October 13, 2023 FDCI

Crafting a legacy

Working with renowned weaver Prasanta Basak to offer a new language of Indian clothing, Swatti Kapoor is hoping to elevate the humble salwar-kameez, with innovative substitutes in natural fabrics.

By Asmita Aggarwal

After graduating from NIFT in fashion design, Swatti Kapoor worked with Anuradha Kumra of FabIndia, but her innate desire to learn under the best, propelled her to work with Tarun Tahiliani, as a senior designer for almost five years.

In 2019, she launched the label, but only after seven years honing skills at Jaypore, and she did not let the lockdown dampen her spirits. Winning the Khadi and Village Industries Commission (KVIC) competition, where her sketches won acclaim and a cash prize, there was no looking back in 2021. Today she retails from 23 stores worldwide, and has been motivated to uplift forgotten heritage-the central motive of her brand where craft meets construction and quality.

  

Learning the power of detailing from mentors, to trying to leave low carbon footprints, sustainability, she believes is an abused term today. “We keep purchasing mindlessly, and then talk of eco-consciousness, but my effort is targeted towards natural fabrics and saying ‘no’ to machine embroidery,” she affirms.

Working with chanderi and skilled block makers in Rajasthan, she sources organic khadi from Bengal, mixes it with cotton-silk, and in the future Jamdani is what she hopes to explore. “As a designer I have felt the need to invest in classics—’a Benerasi dupatta that I inherited from my grandmom kind of philosophy’. It can be worn over a dress, giving it a stature of timelessness,” he confirms.

 

The brand is not starting a “revolution” she says, but is slowly urging consumers to wear even a salwar-kameez interestingly, maybe with a scarf, or lungi pants, serenading them with deftly-built dhotis. These shapes are not trend-centric, and you can wear them inside out as the detailing is impeccable, she believes. “The product is forgiving in terms of shape, suitable for all body types, plus the luxe handwoven fabrics add undeniable character to your ensemble,” she says.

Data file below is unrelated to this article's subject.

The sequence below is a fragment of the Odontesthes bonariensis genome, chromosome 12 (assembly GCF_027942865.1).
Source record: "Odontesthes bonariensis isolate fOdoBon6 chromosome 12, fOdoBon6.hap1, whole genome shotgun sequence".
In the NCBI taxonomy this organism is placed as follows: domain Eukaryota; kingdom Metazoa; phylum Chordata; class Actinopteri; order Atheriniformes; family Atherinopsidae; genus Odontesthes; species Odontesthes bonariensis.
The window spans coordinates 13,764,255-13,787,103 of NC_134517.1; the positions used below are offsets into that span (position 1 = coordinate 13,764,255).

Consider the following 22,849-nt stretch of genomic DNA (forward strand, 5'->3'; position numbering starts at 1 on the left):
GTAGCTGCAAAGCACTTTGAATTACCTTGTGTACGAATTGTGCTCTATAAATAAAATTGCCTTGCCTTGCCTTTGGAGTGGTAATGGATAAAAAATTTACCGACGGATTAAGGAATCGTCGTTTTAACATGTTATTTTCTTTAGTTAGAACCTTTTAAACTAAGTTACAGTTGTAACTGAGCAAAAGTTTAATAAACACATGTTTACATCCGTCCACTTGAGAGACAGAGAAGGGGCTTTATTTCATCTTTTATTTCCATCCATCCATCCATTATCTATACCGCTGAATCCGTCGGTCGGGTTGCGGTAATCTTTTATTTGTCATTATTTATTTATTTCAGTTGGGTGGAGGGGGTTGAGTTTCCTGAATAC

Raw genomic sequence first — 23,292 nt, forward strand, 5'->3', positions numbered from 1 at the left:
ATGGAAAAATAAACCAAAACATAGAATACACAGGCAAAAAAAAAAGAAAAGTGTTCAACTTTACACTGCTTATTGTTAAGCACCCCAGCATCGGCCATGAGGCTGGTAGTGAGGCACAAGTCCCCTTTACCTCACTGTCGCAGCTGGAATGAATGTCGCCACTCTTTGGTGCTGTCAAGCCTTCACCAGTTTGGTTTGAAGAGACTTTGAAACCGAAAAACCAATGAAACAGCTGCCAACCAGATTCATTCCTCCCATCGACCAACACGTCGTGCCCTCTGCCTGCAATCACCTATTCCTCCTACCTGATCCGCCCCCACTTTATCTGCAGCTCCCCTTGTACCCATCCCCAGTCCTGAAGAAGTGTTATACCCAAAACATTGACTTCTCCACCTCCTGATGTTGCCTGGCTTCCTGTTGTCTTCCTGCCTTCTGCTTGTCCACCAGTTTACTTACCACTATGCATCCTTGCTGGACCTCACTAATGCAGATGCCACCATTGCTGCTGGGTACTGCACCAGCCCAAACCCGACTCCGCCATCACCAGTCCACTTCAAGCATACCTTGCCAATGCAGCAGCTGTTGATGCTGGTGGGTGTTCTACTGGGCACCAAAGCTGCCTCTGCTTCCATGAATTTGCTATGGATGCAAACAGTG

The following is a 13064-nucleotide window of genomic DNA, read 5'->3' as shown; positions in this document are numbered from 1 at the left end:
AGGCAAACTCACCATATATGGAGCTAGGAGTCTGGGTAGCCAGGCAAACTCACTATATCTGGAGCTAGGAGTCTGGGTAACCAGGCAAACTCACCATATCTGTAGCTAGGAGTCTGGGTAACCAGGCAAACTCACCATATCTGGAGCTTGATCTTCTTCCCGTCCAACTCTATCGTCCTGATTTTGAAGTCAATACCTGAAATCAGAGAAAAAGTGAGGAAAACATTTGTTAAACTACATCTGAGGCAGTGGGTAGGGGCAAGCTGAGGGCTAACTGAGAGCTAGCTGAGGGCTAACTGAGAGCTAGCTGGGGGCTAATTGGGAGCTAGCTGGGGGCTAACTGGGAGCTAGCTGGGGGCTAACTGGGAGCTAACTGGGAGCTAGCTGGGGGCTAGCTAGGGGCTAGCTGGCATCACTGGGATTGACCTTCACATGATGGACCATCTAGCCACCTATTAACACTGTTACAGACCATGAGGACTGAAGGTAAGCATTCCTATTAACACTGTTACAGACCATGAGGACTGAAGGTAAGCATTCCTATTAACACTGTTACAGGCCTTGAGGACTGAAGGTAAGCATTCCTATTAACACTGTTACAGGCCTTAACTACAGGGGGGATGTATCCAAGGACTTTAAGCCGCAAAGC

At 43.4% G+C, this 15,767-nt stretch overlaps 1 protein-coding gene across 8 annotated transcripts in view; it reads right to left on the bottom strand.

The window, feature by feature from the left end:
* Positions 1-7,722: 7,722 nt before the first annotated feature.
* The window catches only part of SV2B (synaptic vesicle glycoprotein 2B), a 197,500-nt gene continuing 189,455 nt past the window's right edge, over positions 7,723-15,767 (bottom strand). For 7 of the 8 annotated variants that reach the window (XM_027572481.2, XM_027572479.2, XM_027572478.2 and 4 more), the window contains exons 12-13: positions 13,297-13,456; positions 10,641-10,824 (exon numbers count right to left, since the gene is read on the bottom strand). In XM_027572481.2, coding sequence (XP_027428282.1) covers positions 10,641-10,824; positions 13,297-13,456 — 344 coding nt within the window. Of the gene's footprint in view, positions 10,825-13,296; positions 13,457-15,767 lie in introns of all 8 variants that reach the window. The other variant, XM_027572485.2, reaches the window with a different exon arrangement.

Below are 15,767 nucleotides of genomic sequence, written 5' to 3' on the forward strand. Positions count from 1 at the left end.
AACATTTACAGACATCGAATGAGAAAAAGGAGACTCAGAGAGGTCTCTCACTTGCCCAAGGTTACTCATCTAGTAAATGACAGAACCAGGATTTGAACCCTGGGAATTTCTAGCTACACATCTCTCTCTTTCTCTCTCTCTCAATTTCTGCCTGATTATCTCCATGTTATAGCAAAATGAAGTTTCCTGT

The journey to carving a niche has been tough, she shied away from brighter hues earlier, but this season it is a riot of colours, from rani pinks to peacock blues, in checks woven in Bengal. “We work with Prasanta Basak, born in Phulia village in West Bengal a family of traditional tangail saree weavers. He studied Textile Technology at Banaras. I work closely with him this year to create an intricate check pattern,” she explains.

The LFW line titled “Sahara” woos wanderlust, aimed at the global traveller, infused with Arabic influences, intensified with black. “I learnt bridal wear, but I was not interested in it, I realised what I didn’t want to do, so I narrowed down on what I would like to do. I don’t make anything, I personally won’t like to wear,” she says. Synthetic fabrics are not for her, so why should she sell it? was the refrain.

Starting out as a student in NIFT she dreamt big, hoping to retail internationally, mark a global presence, but today the domestic market is more important for her. “I want to explore Ikkat, Bagru and ajrak in the future, hold on to the legacy, I don’t want to sell a look, but a soulful product,” she concludes.

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